When everything is going especially well for a business, it’s easy for women entrepreneurs to go with the flow and ride out the wave of current success –- sticking to a daily routine of meetings, travel for conferences, and a to-do list that never seems to end. However, this routine can make it difficult to stop and examine your business because more often than not, stopping is considered falling off the track.
Susan Guillory is the President of Egg Marketing & Communications, a content marketing firm based in San Diego. She’s written several business books, including “How to Get More Customers With Press Releases,” and frequently blogs about small business and marketing on sites including Forbes, AllBusiness and Tweak Your Biz. Latest posts by Susan Guillory (see all) You’re off to a great start this year, and you’re ready to invest more in marketing your startup or small business.
Interested in joining a co-working space, but uncomfortable at the thought of being in a male-dominated environment? You may want to consider becoming a member of a women-only co-working space. From coast to coast, the successful rise of these co-working spaces can be summed up in one word: community. Creating brick and mortar spaces that welcome women from all walks of life allows them to build a community with other fellow female professionals.
Muck Rack makes it simple to find people, tweets, or articles that mention any name, keyword, company, hashtag etc. We've compiled this guide to help you make the most of your search.
Selecting a term
Start searching tweets, articles from media outlets, articles mentioned in tweets, journalists'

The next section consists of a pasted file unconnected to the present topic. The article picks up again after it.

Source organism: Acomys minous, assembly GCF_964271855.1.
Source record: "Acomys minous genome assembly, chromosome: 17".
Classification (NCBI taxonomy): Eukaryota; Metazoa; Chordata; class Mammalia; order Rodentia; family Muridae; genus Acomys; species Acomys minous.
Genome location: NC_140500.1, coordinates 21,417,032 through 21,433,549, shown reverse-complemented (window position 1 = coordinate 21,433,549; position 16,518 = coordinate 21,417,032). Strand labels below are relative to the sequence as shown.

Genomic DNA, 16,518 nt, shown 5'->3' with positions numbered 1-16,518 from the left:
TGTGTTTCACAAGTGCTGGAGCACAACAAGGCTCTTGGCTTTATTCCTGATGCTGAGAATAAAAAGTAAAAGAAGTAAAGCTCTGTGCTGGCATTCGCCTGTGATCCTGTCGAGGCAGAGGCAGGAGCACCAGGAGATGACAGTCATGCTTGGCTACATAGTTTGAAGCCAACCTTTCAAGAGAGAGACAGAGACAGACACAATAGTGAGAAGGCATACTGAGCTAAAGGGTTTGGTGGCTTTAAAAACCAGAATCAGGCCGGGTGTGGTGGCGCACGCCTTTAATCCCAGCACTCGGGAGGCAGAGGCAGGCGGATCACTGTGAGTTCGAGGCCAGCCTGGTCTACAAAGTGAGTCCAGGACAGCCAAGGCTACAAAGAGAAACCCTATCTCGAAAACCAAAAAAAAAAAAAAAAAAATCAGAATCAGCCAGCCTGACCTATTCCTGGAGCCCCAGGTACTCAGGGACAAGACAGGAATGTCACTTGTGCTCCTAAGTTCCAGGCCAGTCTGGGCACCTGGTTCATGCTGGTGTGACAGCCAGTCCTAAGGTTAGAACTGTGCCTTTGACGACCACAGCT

names, titles and bios with some suggested searches:
Companies or Topics (e.g. iPhone, Microsoft)
Phrases (e.g. "cloud computing") — use quotes to keep the terms together
Twitter handles (e.g. @username) — returns those who have mentioned or replied to
Names (e.g. "David Pogue")
Hashtags (e.g. #sxsw, #london2012)
Bio details (e.g. vegan, Olympics, father)
Muck Rack's Advanced Search allows for many boolean operators.
Find results that mention multiple specified terms, use AND or
+. For example, ensure each result contains both Elon Musk and Mark Zuckerberg by
searching Musk AND Zuckerberg or Musk + Zuckerberg.
Use the operators OR or , to broaden your search when you'd like either of
multiple terms to appear in results. (This is the default behavior of our search when no operators
are used). For example, results will contain either cake or cookie by searching cake OR cookie or cake,cookie
Use NOT or - to subtract results from your search. For
example, searching Disney will yield results about the Walt Disney Company as well as Walt Disney
World Resort. To exclude mentions of Disney World, search for Disney -World or Disney
When using one of these operators with a phrase, enclose it in quotation marks. For example, you can
find results about smartphones excluding Apple's iPhone 4S by searching smartphone -"iPhone
Exact case matching or punctuation
If you're searching for a brand name or keyword that relies on specific punctuation marks or capitalization, you can
find results that match your exact query by adding matchcase: before the keyword you're searching for, like matchcase:E*TRADE .
Use parentheses to separate multiple
boolean phrases. For example, to find journalists talking about having fun in Disney World or
Disneyland, search for ("disney world" OR disneyland) AND fun.
An asterisk can be used to search for any variation of a root word truncated by the asterisk. For example, searching for admin* will return results for administrator, administration, administer, administered, etc.
A near operator is an AND operator where you can control the distance between the words. You can vary the distance the near operation uses by adding a forward slash and number (between 0-99) such as strawberries NEAR/10 "whipped cream", which means the strawberries must exist within 10 words of "whipped cream".